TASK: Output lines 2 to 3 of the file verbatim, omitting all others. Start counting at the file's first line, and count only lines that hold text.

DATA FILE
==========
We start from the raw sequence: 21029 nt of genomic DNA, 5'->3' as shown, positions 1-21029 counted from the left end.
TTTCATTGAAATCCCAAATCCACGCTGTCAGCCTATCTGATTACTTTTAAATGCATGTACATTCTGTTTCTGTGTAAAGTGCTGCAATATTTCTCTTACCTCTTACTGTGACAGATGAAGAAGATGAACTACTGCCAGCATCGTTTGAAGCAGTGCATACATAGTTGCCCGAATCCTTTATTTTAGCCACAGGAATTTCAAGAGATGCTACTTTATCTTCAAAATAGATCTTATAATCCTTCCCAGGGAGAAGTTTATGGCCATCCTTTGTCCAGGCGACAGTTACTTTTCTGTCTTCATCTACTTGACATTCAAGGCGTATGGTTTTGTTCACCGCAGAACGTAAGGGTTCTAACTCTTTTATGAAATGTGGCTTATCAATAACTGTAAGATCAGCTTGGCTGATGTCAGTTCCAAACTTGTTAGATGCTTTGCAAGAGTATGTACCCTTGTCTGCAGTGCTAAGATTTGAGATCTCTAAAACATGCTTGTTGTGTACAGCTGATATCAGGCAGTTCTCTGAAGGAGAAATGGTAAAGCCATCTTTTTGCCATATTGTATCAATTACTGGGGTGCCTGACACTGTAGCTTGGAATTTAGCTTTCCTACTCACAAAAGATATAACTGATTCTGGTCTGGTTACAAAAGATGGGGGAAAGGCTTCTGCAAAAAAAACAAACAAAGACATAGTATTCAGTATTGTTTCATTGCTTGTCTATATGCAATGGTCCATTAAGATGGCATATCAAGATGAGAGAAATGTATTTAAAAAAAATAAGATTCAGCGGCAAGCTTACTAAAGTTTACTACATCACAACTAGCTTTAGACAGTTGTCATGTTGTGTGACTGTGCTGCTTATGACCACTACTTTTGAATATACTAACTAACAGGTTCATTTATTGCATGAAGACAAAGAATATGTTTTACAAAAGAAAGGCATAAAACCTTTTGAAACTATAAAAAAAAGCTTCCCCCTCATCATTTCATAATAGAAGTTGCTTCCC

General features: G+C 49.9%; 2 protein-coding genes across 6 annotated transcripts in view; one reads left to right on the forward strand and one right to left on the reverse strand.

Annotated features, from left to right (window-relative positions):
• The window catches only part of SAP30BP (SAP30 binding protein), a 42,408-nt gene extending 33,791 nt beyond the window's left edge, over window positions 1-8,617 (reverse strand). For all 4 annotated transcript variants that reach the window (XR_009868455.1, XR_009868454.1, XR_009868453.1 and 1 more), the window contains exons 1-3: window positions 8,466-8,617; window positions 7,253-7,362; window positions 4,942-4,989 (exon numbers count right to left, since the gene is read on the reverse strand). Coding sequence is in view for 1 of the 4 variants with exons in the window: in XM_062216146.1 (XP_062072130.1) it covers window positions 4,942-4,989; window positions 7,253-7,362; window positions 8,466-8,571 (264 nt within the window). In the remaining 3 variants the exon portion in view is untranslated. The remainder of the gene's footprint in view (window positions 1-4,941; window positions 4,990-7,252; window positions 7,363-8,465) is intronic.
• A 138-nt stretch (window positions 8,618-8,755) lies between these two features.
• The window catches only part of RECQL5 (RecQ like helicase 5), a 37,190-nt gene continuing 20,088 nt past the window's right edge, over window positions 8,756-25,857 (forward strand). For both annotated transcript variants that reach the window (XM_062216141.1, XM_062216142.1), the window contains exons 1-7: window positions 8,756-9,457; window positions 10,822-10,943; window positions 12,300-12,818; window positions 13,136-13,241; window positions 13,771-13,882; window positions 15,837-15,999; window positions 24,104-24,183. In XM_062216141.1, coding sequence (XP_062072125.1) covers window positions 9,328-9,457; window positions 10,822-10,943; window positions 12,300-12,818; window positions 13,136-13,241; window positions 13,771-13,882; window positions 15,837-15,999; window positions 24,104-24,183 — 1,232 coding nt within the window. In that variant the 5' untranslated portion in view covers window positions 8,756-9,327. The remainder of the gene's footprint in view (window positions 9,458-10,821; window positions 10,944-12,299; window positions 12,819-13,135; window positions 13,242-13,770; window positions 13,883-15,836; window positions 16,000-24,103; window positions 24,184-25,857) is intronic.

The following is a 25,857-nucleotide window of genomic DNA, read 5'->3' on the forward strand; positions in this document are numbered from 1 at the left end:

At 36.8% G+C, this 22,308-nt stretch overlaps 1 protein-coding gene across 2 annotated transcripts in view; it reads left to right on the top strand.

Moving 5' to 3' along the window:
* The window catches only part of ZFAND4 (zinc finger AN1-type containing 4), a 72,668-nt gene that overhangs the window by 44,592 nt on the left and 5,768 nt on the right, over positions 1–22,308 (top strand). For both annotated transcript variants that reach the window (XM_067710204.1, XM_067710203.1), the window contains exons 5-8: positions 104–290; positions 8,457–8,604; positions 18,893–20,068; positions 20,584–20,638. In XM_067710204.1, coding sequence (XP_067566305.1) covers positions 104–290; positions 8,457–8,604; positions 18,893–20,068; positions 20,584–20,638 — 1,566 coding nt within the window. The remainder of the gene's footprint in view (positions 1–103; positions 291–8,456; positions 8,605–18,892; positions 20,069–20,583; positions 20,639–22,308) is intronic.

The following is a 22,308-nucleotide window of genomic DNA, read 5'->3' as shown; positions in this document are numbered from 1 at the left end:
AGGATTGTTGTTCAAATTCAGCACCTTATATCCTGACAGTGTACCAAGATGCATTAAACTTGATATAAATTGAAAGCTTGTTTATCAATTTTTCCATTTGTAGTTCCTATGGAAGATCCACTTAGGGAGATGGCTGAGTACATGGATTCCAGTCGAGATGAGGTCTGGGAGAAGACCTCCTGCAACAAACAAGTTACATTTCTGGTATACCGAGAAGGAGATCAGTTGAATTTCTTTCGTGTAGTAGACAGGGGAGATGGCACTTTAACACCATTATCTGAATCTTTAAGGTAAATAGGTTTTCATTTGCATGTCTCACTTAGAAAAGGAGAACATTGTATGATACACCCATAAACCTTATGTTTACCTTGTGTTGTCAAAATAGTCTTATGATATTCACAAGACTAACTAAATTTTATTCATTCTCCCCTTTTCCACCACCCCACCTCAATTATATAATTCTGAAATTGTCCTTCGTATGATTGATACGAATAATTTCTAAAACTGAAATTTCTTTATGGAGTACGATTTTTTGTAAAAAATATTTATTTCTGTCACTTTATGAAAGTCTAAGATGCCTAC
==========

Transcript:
TTTCATTGAAATCCCAAATCCACGCTGTCAGCCTATCTGATTACTTTTAAATGCATGTACATTCTGTTTCTGTGTAAAGTGCTGCAATATTTCTCTTACCTCTTACTGTGACAGATGAAGAAGATGAACTACTGCCAGCATCGTTTGAAGCAGTGCATACATAGTTGCCCGAATCCTTTATTTTAGCCACAGGAATTTCAAGAGATGCTACTTTATCTTCAAAATAGATCTTATAATCCTTCCCAGGGAGAAGTTTATGGCCATCCTTTGTCCAGGCGACAGTTACTTTTCTGTCTTCATCTACTTGACATTCAAGGCGTATGGTTTTGTTCACCGCAGAACGTAAGGGTTCTAACTCTTTTATGAAATGTGGCTTATCAATAACTGTAAGATCAGCTTGGCTGATGTCAGTTCCAAACTTGTTAGATGCTTTGCAAGAGTATGTACCCTTGTCTGCAGTGCTAAGATTTGAGATCTCTAAAACATGCTTGTTGTGTACAGCTGATATCAGGCAGTTCTCTGAAGGAGAAATGGTAAAGCCATCTTTTTGCCATATTGTATCAATTACTGGGGTGCCTGACACTGTAGCTTGGAATTTAGCTTTCCTACTCACAAAAGATATAACTGATTCTGGTCTGGTTACAAAAGATGGGGGAAAGGCTTCTGCAAAAAAAACAAACAAAGACATAGTATTCAGTATTGTTTCATTGCTTGTCTATATGCAATGGTCCATTAAGATGGCATATCAAGATGAGAGAAATGTATTTAAAAAAAATAAGATTCAGCGGCAAGCTTACTAAAGTTTACTACATCACAACTAGCTTTAGACAGTTGTCATGTTGTGTGACTGTGCTGCTTATGACCACTACTTTTGAATATACTAACTAACAGGTTCATTTATTGCATGAAGACAAAGAATATGTTTTACAAAAGAAAGGCATAAAACCTTTTGAAACTATAAAAAAAAGCTTCCCCCTCATCATTTCATAATAGAAGTTGCTTCCC

General features: G+C 49.9%; 2 protein-coding genes across 6 annotated transcripts in view; one reads left to right on the forward strand and one right to left on the reverse strand.